Monday, January 14, 2013

Homeland Security says, "Disable Java in web browsers."

The Department of Homeland Security told users to disable Java in web browsers due to security flaws that allow malicious code to be installed on their computer.  That's not so surprising.  What does seem surprising is that Oracle had no response.  That seems really weird.  Why not tell people that the problems are being addressed or being investigated?

http://news.yahoo.com/government-warns-java-security-concerns-escalate-160640366--sector.html

The other thing that I thought was odd about this is that the problem described on the Department of Homeland Security website had a near identical issue mentioned in August.

Here is a link to the latest issue:

http://www.us-cert.gov/cas/techalerts/TA13-010A.html

Here is a link to the issue mentioned in August:

http://www.us-cert.gov/cas/techalerts/TA12-240A.html

Perhaps these aren't completely identical issues, and that is why the solution is different.  However, it seems as if the Department of Homeland Security is tired of waiting for Oracle to fix the problem - or perhaps they are tired of Oracle saying the problem is fixed when in reality the problem still exists.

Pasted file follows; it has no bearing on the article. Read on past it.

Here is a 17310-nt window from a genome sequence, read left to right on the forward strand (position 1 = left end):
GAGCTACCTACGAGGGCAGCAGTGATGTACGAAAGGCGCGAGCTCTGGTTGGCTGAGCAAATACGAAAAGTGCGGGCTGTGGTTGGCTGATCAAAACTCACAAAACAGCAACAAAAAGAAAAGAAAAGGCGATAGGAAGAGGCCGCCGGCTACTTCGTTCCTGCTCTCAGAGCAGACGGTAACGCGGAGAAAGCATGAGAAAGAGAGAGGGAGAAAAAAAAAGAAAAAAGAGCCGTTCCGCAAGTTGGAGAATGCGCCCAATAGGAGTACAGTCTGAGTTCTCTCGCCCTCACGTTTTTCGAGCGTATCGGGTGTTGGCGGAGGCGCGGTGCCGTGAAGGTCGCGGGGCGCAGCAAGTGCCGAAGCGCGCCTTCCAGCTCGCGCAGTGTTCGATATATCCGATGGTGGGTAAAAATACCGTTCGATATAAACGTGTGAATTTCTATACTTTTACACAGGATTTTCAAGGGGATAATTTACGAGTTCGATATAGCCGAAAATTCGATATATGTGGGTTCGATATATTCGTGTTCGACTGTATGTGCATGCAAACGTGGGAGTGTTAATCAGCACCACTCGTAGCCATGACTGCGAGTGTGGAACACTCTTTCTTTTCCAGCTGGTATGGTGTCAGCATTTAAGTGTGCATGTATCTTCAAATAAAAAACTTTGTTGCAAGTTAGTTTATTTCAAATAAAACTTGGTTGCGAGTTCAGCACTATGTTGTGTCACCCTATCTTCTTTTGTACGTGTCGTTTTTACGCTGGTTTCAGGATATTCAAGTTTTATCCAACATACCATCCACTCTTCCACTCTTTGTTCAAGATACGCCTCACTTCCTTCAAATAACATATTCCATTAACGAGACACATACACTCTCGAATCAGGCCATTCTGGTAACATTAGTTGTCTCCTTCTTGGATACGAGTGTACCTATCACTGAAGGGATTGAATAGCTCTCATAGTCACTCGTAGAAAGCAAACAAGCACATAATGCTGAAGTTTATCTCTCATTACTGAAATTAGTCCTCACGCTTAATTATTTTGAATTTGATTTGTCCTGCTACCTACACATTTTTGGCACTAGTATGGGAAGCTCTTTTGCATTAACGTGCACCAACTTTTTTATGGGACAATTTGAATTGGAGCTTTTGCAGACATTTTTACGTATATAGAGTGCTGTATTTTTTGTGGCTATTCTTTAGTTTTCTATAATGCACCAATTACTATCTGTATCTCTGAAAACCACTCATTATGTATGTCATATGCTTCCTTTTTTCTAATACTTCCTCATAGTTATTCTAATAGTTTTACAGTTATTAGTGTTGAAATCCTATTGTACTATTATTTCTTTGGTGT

Whatever the case is - I will be happy when there are less Java applets in web applications.  I hate getting prompts related to whether or not I want to load/run an applet that is referenced in a web page.

The downside is that every now and then there is an applet that seems kind of cool.  For example, applets that can simulate how high a model rocket will fly depending on wind speed and direction, type and number of engines, staging of engines, and materials used for the various parts of the model rocket.  You can have a non-java applet site calculate the altitude and top speed etc, but I really enjoy the animation.

Update: Apparently Oracle made a fix for the flaw reported last Friday.  You just need to update to Java 7 Update 11 (hmmm...7-11).  However, there is another article that says that there are security flaws that have not been addressed:

http://uk.reuters.com/article/2013/01/14/uk-java-oracle-security-idUKBRE90C0JA20130114

So, I guess the message is - enable Java in your browsers because the security management issue has been fixed, but watch out because you're still not safe.

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